13. E.N. Lind. New Methods of search for Overmagnetized Rock in the area of Tunguska Catastrophe. The 1998 Krasnoyarsk Conference on the 1908 Tunguska Event.


www.spiritualgenome.com...

There are many documented changes to flauna and fauna in the area, and more importantly to the insect life as well.

What ever happend that day was certainly an event that will take a long long time to fade from peoples wondering curious minds.



posted on Jun, 2 2008 @ 06:51 PM
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reply to post by Dan Tanna
 


I am surprised that that event is so far off the radar screen, with all of that evidence of mutated plants, over-magnetized soil and rock, obviously it's being studied, but, since it's off the radar, I for one always forget about it, and forget to search and see what new information is out there about it....reminds me of Chernobyl in a sense.



posted on Jun, 2 2008 @ 07:17 PM
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Indeed, a strange landscape of highly magnetic anomalies, yet strangely low radiation counts...

Could it be some type of highly magnetic core to a drive system for their craft ? or a highly dense highly magnetised space debris ?

I love it, its one of the best memories i have of childhood listening to the families stories of 'before the czar fell'.



posted on Jun, 2 2008 @ 07:29 PM
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Dan, thank you for those links. I had not found them myself, and they add very interesting detail. We really have no idea what such an impact/detonation event might entail. Aside from the speculation that it might be an ET craft, not to be totally ruled out by any means, even an exo-rock might harbor a lot of things that could have some long term effects that it seems the scientific community as a whole wants to ignore.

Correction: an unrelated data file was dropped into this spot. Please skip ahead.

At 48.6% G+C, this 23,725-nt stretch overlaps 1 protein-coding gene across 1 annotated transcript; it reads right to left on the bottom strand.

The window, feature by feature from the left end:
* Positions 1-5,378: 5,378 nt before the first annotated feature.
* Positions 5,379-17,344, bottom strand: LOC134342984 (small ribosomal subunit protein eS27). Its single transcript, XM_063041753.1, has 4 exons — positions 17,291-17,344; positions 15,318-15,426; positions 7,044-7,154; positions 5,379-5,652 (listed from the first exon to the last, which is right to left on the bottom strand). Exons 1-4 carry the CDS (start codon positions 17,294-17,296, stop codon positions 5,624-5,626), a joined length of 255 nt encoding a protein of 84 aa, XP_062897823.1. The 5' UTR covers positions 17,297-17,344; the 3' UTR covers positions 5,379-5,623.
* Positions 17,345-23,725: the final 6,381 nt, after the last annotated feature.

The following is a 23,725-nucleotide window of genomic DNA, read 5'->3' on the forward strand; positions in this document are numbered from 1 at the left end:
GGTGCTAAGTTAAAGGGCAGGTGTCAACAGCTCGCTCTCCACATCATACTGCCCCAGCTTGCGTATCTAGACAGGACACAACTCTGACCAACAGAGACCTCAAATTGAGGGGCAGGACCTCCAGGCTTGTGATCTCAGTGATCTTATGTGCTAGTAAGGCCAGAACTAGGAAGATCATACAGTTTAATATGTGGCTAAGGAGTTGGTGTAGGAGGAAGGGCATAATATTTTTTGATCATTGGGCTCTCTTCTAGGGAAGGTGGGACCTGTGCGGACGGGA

L. A. 313, I for one have come to think, not sure yet, that it's "off the radar" because whatever results might be exposed are more than our leaders, in a lot of nations, want to publicly confront.

And I certainly hope to engage a wider audience in this discussion, as I have seen a lot of "views" shown for this thread, but it seems that only we few are interested enough to post. I would have thought that the possibility of an event of equal magnitude to the WWII bombing of Nagisaki would have interested more people. Especially considering that due to our worldwide membership, at least some of them can expect to be at "ground zero" should such a thing come to pass.

I want to thank the posters of this thread, though few in number, for their cognizance of something that could be of worldwide importance. If the quake in Chine was an event, imagine what an impact from even a small "space rock" could be. So far, participation in this thread has been limited; I hope that isn't an indication of fatalism, something I consider to be unworthy of the human species.